SGB3 - Session 3: From the concept to the solution: How is research developed in wound healing?
Extracellular matrix (ECM) has been inspiring the design of bio-instructive materials to bioengineer tissues and biological microenvironments. Yet, ECM’s role is not exclusively defined by direct cell-ECM interactions and biomechanics, but also by its capacity to store soluble biochemical cues. These multiple features are particularly critical in the fabrication of complex tissue analogues or disease models in which pathophysiological markers must be represented. We have been focusing on the physiology of skin tissue and on the ECM-associated alterations occurring in differente skin diseases to build biologically relevant 3D tissue models. Proteomic analyses have been confirming that there are specific and main ECM proteins that are differently altered according to the skin diseases and in relation to healthy tissue. Moreover, these changes are linked to hallmarks of the diseases being therefore imperative in the recreation of the different microenvironments/microfunctionalities found in diseased skin tissue. Under this context, and considering the great value of 3D printing technologies to fabricate complex skin analogues, we have been developing new bioinks to increase the level of ECM mimicky of the printed structures and consequently of their overall functionality.
Surgical closure of complex and severe full thickness wounds remains challenging. However recent developments within the last 1 -2 decades have added valubale tools to restore large wounds and tissue defects even in the elderly and in wounds with poor vascularization.
One of the inventions that acted as game changers ist he application of topial negative pressure (TNP) to wounds, exerting physical and foreces with macro- and microstrains. Research is still ongoing to further elucidate the exact further molecular and cellular mechanisms etc. that help to better expain the clinically proven positive effects. On the other hand research towards the detection and understanding of biofilm in contaminated wounds have urged innovations to eliminate the bacterial burden. This led to the invention of instillational TNP and has further changed the preparation of infeected wound beds t ofacilitate surgical closure.
In addition surgical advances with the clinical introduction of the perforator flap technology has minimized donor site problems and optimized the resulting scar situation.
Also the introduciton and standardization of venous grafts for arterial bypass surgery to allow free flap transplantation in poorly vascularized recipient wound beds has had an enormous impact on the cure of problem wounds.
Conclusion: Taken together the afore mentioned developments have expanded the range of surgical possibilities to cure complex severe woundseven in the elderly. Combinations of these developments and an individualized approach of vascular reconstruction and flap reconstruction, either in a single stage or a two staged approach turned out to be game changers.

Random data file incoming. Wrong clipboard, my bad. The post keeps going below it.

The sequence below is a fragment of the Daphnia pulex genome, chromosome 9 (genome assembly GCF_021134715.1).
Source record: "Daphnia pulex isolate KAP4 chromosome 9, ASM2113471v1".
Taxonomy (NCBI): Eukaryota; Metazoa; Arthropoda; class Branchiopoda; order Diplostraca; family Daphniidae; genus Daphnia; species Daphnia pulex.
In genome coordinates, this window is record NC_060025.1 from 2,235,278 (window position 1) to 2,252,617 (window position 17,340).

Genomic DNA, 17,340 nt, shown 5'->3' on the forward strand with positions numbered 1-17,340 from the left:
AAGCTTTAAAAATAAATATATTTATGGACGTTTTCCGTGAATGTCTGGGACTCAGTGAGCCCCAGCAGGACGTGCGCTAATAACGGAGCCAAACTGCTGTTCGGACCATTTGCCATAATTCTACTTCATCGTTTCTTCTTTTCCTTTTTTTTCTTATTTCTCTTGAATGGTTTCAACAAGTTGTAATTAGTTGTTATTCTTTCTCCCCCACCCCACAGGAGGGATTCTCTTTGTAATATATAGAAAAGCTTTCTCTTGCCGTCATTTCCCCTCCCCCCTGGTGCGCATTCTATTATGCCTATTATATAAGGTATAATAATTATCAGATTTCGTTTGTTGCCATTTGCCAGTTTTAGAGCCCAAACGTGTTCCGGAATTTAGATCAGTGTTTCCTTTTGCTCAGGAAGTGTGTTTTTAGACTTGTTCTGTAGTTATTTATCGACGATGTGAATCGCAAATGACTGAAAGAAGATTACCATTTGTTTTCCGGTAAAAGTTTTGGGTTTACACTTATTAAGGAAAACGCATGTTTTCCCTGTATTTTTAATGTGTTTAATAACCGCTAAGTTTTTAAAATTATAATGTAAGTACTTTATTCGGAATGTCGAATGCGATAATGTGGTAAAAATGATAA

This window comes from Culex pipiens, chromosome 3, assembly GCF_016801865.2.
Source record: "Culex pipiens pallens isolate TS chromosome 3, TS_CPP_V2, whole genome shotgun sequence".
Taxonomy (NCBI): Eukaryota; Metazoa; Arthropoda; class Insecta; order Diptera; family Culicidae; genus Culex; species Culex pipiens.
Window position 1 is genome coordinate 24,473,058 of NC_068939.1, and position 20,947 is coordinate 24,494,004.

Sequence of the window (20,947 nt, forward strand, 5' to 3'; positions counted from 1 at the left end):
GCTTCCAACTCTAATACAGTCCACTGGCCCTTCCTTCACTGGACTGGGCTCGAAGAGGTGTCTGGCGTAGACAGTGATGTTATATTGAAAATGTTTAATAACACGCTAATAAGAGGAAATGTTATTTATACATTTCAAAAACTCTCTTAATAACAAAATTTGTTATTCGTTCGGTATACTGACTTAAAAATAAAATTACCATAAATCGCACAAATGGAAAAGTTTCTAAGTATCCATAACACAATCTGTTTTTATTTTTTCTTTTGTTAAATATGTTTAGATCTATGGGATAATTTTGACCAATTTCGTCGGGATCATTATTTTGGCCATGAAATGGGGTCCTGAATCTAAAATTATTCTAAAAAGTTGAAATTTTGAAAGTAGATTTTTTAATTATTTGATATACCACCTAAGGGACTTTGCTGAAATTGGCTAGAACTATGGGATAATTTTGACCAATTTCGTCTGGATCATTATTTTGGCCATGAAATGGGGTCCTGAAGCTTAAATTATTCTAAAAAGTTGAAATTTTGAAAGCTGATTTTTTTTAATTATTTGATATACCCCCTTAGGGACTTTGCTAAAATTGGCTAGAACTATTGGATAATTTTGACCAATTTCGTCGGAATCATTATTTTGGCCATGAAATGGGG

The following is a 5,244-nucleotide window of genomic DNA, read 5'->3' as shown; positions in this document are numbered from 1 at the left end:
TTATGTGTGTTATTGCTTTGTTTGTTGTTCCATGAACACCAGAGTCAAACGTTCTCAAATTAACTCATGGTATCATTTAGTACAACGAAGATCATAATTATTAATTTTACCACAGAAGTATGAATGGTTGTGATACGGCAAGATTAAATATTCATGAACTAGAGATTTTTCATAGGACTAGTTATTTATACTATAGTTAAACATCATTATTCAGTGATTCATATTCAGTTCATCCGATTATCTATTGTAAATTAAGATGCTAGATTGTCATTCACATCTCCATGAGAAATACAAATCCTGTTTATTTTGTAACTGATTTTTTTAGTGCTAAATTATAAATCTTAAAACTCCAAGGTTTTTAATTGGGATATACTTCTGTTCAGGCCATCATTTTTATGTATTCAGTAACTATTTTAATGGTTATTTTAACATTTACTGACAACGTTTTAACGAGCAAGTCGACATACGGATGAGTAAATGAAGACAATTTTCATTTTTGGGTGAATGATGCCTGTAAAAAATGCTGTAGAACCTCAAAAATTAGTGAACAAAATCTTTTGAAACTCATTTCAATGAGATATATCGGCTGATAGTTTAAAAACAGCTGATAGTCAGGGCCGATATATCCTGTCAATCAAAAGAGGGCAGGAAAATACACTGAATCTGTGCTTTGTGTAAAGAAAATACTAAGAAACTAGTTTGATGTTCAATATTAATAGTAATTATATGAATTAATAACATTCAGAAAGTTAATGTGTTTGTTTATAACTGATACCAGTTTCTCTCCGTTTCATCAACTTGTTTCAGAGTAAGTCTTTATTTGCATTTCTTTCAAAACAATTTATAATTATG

The management of severe burns and other full skin defects remains a significant challenge. The autologous split thickness skin is still the standard of care for grafting of extensive full thickness burns. This technique inevitably leads to scarring. Tissue-engineered skin constructs such as dermal templates and full skin constructs can improve the quality of scars, however, despite promising results, these products still do not have firm footing in treatment protocols. This presentation will cover current available evidence, and highlight the challenges faced and developments undertaken towards creating effective personalized treatment strategies of artificial skin and tissue engineering for patients with full thickness wounds.
The last decades have witnessed a leap forward in the outcome of burn injuries, with children suffering major burns over 95% total body surface area (TBSA) now having a significant chance of survival. This was achieved with advances in all aspects of the multi-disciplinary team management. However, the challenge we still face is to improve the quality of life for these young survivors. Improving scarring after burns should surely be one of our goals.
Early wound closure is key to good post burn scarring outcomes. Optimizing patients’ care and avoiding complications that can convert a partial thickness burn to a deeper injury, or delayed healing, is a key strategy of modern burn care.
Advances in burn wound care and the advent of quality skin substitutes has helped improving post burn scarring outcomes. On the other hand, for established scarring, laser therapy during the last 10 years has made significant improvements.
These advances can be divided into 3 categories; firstly, a platform that aims at preserving tissues, secondly, antimicrobial and anti-scarring wound dressings, and finally, interventions that improve established scarring, such as laser therapy.
An overview of the above will be provided.